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In Roach's post, he throws in the fact that he was based out of the Czech Republic. In 1998, a man named Steven Roach and his wife were arrested after the school they operated was found to be doing horrific things to kids, specifically behavior modification by way of total brainwashing. Naturally, the connection was easily made between the two, and it's a damn wild link between a very real Steven Roach (who was extremely interested in mind control) and a dude on a forum posting about a game said to do the same thing. Though the real Steven Roach is on the run and we may never know if they're one in the same, this little wrinkle in the story added that tiny kernel of plausibility that a story like this needs to grow and keep legs for so many years.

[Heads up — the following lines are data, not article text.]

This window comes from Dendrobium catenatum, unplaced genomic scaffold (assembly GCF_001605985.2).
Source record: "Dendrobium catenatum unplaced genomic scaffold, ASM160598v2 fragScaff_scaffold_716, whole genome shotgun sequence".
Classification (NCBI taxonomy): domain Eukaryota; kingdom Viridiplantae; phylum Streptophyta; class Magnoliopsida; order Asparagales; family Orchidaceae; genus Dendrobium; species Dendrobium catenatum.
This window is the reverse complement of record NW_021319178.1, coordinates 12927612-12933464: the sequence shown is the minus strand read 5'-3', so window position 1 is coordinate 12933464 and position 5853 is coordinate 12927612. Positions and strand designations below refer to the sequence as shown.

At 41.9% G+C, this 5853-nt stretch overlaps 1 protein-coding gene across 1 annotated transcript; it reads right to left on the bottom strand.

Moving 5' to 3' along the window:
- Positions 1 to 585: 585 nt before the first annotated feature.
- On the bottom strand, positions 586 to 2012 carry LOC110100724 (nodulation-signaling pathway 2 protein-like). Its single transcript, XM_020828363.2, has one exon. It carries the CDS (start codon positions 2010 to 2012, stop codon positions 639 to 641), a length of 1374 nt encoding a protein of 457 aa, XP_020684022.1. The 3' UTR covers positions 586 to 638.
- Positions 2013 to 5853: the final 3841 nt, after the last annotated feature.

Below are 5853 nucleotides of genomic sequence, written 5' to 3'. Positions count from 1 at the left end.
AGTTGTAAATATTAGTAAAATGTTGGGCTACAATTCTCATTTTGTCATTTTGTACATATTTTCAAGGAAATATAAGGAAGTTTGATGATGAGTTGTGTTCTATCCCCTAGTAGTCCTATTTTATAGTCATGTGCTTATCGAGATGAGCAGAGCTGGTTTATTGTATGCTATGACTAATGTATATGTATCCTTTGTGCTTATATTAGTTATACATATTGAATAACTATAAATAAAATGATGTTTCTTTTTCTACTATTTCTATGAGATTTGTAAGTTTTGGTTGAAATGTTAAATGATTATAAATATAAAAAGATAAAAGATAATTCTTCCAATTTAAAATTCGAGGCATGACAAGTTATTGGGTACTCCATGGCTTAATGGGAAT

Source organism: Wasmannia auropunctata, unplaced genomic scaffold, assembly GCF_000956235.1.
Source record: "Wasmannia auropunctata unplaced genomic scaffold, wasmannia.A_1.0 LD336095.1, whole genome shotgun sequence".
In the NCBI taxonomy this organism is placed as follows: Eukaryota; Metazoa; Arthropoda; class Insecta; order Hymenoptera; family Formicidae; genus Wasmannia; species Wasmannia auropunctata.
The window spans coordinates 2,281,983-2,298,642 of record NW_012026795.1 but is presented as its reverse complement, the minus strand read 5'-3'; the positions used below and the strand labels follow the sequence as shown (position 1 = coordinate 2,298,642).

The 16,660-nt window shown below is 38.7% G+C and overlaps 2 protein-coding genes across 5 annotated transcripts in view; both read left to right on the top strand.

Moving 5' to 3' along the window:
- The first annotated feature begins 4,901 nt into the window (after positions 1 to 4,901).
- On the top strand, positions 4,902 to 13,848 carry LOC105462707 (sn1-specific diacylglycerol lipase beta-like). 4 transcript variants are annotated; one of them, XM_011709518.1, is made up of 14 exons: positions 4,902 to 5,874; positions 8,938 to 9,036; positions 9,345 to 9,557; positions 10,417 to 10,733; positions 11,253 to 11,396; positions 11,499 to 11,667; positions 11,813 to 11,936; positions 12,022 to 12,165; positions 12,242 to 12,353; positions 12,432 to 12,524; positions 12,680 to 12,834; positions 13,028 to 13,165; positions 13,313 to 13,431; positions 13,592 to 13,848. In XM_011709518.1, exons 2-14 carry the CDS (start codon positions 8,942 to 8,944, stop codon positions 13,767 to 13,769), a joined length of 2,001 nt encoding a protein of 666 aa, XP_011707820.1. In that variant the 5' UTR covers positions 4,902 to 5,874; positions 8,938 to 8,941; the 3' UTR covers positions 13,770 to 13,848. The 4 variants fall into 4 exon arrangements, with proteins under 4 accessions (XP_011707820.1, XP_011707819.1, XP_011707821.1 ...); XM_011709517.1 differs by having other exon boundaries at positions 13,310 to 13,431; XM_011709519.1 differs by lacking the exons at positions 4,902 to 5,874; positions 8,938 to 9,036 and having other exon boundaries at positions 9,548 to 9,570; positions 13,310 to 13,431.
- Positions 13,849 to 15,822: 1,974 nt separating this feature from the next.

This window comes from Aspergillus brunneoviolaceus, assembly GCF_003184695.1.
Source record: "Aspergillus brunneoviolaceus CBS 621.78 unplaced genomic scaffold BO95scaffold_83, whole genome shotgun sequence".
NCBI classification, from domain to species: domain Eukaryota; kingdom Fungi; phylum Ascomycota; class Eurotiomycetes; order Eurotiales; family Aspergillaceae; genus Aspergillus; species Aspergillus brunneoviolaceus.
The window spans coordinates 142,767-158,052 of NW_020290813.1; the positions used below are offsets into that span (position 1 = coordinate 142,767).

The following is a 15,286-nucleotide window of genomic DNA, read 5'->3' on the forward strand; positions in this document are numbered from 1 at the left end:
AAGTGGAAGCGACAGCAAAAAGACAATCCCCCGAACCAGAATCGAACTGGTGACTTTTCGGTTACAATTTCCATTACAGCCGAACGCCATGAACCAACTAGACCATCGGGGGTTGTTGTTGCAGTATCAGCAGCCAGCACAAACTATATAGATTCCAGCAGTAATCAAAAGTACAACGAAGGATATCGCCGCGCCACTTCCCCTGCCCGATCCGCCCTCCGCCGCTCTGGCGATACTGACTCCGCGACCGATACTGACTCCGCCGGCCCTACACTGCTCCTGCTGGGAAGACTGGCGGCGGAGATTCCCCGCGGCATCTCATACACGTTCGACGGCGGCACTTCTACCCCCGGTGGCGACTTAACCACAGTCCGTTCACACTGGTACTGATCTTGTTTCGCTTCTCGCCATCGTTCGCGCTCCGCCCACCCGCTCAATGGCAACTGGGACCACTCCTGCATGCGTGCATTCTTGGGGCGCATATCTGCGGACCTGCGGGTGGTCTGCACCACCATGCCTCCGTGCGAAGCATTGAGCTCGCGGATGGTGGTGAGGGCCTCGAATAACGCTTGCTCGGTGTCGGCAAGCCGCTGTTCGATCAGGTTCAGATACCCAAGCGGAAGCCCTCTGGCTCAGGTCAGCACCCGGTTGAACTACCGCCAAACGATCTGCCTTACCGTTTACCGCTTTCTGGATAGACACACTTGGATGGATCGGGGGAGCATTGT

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The Truth is (Probably Not) Out There

The truth of Polybius is that there really isn't much to begin with. This story is so full of anecdotal "evidence" and early internet bullshit that it's entirely impossible to take as total fact. But there's also a reason it's gained so much traction and has never died after all of these years. Partly, that's due to the fact that we can believe it.

We can believe that our government might be up to something like this. We have no real issue saying to ourselves, "Eh, yeah, I mean I could see the CIA getting into the video game business just to melt brains for the hell of it." What's most scary is how quick we are to accept and move on from those kinds of thoughts, that we've been preconditioned so well to shrug and throw up what are you gonna do hands into the air. I'm not sure we'll ever know the true story behind Polybius, but I'm damn certain that there's a very real Polybius 2 out there, and perhaps we're living in it right now.

Top image: Inked Pixels/Shutterstock